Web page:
London Metropolitan University Research Institutes


General Teaching Council for England Survey of Teachers 2006

Funded by

General Teaching Council for England (GTC)


October 2005 - July 2006

In November 2005, the General Teaching Council (GTC) commissioned the Institute for Policy Studies in Education (IPSE) at London Metropolitan University to undertake a large-scale independent survey of a nationally representative sample of teachers selected from the GTC Registration database. This is the third annual survey the GTC have commissioned; the surveys in 2004 and 2005 were conducted by the National Foundation for Educational Research (NfER), and reports of these are available on the GTC website.

The surveys are designed to track teachers’ views. The findings are used to inform the GTC’s policy and the advice which they give to the Secretary of State for Education and Skills.

Aims of the research

The aims of the 2006 survey were firstly to revisit some of the areas investigated through previous surveys, in order to see whether and how teachers’ views have changed; and secondly to explore teachers’ views about topics not included in previous surveys.

Design and Scope

The survey covered all registered teachers in England, and focussed on five themes: teachers' careers, CPD, teaching and learning, equality and national initiatives. In addition, the questionnaire was sent to a booster sample of teachers known to come from minority ethnic backgrounds.


A random sample of 10,000 teachers was drawn from a sample pool of 430,722 eligible teachers registered with the GTC; that is, those who were in service in state schools in England in September 2005. This sample was compared with the population on the following key variables to ensure it was representative: gender, phase, school type, age, government office regions and hours worked.


The questionnaire was developed from the GTC's research themes, and was piloted with ten teachers on an individual basis. The survey was distributed by post (to home addresses where these were available) in the last week of February 2006. It was also made available on-line for those who preferred to respond in this way. Teachers were asked to respond within six weeks, with the closing date in the week after Easter. Two postal reminders were sent out, and one email reminder to the small number for whom the GTC database included up-to-date email addresses.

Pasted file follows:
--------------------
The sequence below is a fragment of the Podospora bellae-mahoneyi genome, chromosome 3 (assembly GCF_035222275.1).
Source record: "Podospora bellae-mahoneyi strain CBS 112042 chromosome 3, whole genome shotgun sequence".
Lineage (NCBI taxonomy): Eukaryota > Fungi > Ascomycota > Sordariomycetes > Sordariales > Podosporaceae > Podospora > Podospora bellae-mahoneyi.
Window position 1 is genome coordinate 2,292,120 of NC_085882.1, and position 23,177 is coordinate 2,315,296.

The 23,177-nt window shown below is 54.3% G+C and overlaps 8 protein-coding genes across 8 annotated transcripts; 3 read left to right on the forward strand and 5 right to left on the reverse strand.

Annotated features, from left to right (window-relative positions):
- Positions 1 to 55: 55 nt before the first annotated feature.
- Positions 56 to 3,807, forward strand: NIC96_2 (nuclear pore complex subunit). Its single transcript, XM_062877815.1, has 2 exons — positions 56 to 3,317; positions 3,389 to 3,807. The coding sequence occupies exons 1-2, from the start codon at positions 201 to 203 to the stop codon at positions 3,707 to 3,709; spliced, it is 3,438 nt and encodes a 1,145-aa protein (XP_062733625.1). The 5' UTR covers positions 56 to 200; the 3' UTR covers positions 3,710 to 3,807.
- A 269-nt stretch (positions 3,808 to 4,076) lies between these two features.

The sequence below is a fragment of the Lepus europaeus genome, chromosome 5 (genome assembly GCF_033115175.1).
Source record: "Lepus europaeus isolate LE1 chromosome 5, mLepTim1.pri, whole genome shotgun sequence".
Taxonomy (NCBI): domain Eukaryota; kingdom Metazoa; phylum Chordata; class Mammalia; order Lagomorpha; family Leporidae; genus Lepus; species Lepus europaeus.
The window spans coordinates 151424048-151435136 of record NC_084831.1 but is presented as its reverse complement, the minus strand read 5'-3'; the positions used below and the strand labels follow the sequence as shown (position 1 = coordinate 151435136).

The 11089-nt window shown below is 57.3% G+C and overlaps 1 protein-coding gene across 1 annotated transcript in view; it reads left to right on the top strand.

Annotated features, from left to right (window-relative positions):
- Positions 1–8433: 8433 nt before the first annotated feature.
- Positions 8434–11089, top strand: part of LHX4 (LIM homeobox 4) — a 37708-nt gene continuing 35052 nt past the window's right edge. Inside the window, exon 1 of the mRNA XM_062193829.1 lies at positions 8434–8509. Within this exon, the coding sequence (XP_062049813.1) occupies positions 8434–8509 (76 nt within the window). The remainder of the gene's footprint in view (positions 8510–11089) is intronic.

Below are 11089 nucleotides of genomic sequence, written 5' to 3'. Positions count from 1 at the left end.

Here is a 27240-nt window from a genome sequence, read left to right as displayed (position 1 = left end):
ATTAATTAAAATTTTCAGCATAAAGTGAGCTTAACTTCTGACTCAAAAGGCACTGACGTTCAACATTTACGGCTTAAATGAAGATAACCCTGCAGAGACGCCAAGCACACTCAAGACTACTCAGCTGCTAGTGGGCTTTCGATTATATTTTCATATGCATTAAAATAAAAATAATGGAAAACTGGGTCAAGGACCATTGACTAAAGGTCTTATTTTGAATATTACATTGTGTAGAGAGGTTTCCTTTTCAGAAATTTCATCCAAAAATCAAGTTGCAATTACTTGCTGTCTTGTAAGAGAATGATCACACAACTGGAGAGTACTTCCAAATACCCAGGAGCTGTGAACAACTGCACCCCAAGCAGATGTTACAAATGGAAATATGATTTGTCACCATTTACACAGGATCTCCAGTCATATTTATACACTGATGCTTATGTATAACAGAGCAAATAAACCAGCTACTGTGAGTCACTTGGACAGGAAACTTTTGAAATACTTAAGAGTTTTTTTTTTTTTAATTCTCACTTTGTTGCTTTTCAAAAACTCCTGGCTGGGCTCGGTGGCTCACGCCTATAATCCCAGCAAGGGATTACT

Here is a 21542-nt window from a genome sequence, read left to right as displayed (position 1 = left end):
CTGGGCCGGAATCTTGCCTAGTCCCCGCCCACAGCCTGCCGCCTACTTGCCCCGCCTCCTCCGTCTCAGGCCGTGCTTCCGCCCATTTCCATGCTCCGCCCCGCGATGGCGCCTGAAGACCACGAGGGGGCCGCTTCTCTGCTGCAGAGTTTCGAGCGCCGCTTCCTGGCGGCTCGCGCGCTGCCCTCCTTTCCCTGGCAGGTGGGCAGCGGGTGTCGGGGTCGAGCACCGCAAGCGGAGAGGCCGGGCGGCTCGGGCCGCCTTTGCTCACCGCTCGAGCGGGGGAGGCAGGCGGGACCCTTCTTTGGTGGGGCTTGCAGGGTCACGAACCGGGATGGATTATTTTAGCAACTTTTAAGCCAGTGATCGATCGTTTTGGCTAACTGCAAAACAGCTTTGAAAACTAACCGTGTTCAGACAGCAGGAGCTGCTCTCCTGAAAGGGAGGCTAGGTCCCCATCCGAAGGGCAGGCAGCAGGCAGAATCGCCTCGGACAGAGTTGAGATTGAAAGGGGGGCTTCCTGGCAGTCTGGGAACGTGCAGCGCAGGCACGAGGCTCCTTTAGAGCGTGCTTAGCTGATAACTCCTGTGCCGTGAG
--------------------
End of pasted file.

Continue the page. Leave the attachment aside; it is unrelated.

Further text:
The data were linked to background details taken from the GTC register of teachers, including: gender, age, length of service, government office region, hours description (full time, part-time, supply and unknown), and the phase in which teachers worked. In addition, for those teachers working in schools, a range of data held by the DfES was imported: school type, percentage of pupils with special educational needs, percentage of pupils eligible for free school meals, percentage of pupils with English as an additional language, and Key Stage results. This imported data was used to create two measures which described the school context.

Basic frequency tables, tests of significance, one-, two- and three-way ANOVA and some regression modelling was used to analyse the data.

Findings and Conclusions

The very wide variety of responses highlighted the diversity within the profession. This is not simply in relation to professional role, school phase and personal characteristics of teachers, though the diversity in relation to all of these variables is considerable. There is also diversity relating to the school contexts in which teachers are working, and to the motivations and priorities of the teachers themselves.

The survey showed a shortfall between heads planning to leave the profession and those intending to take up headships. The main factor identified as enhancing careers was experience, while poor or limited experience was identified as the main factor limiting careers.

Compared to previous years there was an increase in the percentage of teachers who felt their professional development needs were being met. There were clear differences in the experiences of professional development between teachers of different professional roles.

The survey also provided information about teachers' views on teaching and learning, national initiatives (such as working with other professionals and PPA time) and equalities issues in school.


Project team

Merryn Hutchings

Sarah Smart

Katya Williams

Kathy James


Merryn Hutchings -


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